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Gemara Detective

Jacob L. Freedman

“Tell me a bit about the bochur behind the medication”

Wednesday, December 12, 2018

Shmulik was from an upstanding chassidishe family in Monsey. His father ran a kollel and his mother ran a house of 13 children, kein ayin hara.

With siblings who included an older brother who was a dayan in Eretz Yisrael, another who was a maggid shiur in Brooklyn, and a sister who was married to a popular community rav, Shmulik was poised for greatness as he headed off to yeshivah gedolah in Jerusalem, where he’d been studying for the last two years.

One afternoon, the mother called me to schedule a phone call with the father. He didn’t own a cell phone and would only be available to speak between 2–3 p.m. when he was back at home between morning and afternoon seder, even though that would be between 9–10 at night for me.

But I’m a nice guy and happy to help. Anyway, it was all pretty straightforward and simple: Shmulik had run out of his ADHD meds and needed a refill. No drugs, no depression or anxiety, no legal problems, no trauma history. Simple. Just refill his ADHD medication. Okay, I said. Tell Shmulik to come in at 10:30 tomorrow morning and we’ll take care of it.

And then Shmulik showed up 25 minutes late for our appointment. He seemed surprised, caught off guard, when I asked him why he had missed the first half of our appointment, as if it were somehow expected behavior.

“Because I dunno,” he said. “Can you refill my medication, Doc?”

“Sure I can,” I replied. “But first you’ve got to tell me a bit about the bochur behind the medication.”

“What do you mean?”

“I mean that I’m not a drug dealer who gives meds with a potential for abuse to everyone who asks for them without some kind of background check.”

Shmulik smirked with epic sarcasm. “I gotcha, Doc. So what do you want to know? Who I think is going to win the Oscars this year?”

Hmm, interesting. What does a boy from chassidishe Monsey know about the Oscars?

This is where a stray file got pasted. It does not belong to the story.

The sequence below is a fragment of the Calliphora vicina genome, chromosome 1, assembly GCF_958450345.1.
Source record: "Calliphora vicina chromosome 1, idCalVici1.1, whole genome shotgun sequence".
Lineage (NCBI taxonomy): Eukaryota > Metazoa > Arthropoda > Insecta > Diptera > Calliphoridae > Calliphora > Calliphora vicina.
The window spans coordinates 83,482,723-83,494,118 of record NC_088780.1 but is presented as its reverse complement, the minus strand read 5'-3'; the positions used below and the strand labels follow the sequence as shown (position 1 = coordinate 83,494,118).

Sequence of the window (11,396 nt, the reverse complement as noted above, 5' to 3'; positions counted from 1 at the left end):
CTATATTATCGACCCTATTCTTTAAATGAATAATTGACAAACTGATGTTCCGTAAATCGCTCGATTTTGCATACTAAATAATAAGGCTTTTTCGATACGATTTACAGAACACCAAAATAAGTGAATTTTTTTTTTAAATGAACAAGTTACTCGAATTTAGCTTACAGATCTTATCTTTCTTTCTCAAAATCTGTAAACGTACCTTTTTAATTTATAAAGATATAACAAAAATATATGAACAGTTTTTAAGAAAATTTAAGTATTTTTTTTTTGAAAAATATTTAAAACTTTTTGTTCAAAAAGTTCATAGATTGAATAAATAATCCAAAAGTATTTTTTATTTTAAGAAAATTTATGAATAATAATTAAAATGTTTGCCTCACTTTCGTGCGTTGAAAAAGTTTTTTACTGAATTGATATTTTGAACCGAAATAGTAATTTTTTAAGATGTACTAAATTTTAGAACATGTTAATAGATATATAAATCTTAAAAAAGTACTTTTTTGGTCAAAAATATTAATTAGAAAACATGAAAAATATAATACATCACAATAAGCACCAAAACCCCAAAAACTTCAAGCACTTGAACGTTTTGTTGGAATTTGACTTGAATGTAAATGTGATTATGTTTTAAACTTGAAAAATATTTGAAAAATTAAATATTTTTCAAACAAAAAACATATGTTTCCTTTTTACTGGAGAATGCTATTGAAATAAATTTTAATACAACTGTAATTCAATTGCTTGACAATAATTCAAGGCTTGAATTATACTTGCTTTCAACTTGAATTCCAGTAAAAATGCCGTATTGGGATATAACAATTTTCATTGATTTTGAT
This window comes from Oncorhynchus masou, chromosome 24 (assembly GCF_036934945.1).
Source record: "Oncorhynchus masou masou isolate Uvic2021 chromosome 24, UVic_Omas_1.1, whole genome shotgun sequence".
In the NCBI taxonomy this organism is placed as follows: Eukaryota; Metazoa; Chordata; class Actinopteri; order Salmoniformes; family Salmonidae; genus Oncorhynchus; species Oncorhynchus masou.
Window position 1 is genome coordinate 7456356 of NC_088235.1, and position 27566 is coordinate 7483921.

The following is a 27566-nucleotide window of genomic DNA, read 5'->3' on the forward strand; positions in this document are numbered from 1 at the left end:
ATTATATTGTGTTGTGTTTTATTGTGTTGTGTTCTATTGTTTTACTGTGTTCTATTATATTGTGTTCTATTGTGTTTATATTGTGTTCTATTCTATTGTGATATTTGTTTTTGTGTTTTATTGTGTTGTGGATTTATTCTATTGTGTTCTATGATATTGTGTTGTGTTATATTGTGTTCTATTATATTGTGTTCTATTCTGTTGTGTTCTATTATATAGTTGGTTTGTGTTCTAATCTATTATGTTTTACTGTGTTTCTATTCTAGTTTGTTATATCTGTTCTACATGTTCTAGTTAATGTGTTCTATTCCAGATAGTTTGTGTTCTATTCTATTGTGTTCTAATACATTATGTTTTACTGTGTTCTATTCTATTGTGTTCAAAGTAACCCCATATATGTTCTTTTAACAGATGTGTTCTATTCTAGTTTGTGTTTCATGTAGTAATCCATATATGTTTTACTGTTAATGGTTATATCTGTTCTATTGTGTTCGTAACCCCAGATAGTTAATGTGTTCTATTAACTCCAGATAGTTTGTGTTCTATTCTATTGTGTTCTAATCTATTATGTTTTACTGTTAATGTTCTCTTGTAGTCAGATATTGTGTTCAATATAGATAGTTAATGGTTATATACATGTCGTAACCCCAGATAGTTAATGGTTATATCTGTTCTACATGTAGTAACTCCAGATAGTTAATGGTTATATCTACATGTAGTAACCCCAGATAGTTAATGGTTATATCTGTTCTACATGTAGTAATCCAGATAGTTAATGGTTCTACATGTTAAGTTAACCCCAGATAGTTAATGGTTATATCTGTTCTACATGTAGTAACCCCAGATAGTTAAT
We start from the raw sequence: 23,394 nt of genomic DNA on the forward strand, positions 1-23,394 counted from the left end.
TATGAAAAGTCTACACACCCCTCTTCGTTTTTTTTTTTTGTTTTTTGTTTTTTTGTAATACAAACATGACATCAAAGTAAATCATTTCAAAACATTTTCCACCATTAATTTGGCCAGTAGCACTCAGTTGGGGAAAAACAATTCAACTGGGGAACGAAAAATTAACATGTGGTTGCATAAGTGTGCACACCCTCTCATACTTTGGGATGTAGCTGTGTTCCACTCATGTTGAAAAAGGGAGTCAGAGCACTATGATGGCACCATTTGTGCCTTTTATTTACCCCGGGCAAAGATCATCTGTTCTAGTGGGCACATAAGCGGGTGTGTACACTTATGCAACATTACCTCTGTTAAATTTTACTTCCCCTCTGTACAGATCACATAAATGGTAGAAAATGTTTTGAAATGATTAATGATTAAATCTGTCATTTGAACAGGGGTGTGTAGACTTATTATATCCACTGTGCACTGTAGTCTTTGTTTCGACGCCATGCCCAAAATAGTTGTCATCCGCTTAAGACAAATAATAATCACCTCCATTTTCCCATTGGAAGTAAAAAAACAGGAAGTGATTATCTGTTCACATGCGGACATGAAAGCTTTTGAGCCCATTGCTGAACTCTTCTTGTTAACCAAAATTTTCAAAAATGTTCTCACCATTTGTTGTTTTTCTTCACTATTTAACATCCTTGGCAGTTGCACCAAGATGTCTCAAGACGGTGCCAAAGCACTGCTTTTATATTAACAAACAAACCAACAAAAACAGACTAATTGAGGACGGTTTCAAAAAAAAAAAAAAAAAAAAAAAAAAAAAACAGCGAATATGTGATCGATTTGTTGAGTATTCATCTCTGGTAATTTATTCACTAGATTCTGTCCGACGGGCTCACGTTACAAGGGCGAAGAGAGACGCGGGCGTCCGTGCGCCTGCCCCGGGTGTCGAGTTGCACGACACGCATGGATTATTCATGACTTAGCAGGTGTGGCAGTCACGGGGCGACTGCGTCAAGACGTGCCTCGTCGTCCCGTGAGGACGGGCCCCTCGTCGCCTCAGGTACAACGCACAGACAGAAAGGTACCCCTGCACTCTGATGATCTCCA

“Basic stuff, Shmulik, like who are you, what do you like to do, those kind of things.”

“I like to schmooze,” he responded flippantly.

“Schmooze with me a bit then,” I countered.

“I like to schmooze with the guys, not with some shrink that I had to shlep out to,” he clarified, looking a bit annoyed.

“Fine,” I said. “No schmoozing. But I do get to ask you what medication you’re taking and why you’re taking it.”

Shmulik described a very atypical story for ADHD. No problems sitting still. Good zitsfleish and no shpilkes in grade school whatsoever. No forgetting stuff, no issues waiting his turn.

“Okay, I never had any problems learning a Gemara until I came to Eretz Yisrael,” he conceded.

This was certainly not the norm, given that ADHD was a neuro-developmental condition that — with very few exceptions — begins in childhood and not all of a sudden when bochurim leave their parents’ homes for yeshivah.

“But to tell the truth,” Shmulik continued, “I don’t even know that I need it. I don’t take it too often and when I do, it never really helps anyway.”

“So why did you start taking it in the first place, Shmulik?”

“Some mechanech told me to take it, I guess. I dunno, I was having trouble paying attention in shiur and then the mechanech took me to a doctor for 15 minutes and I walked out with a prescription. You know how it goes.”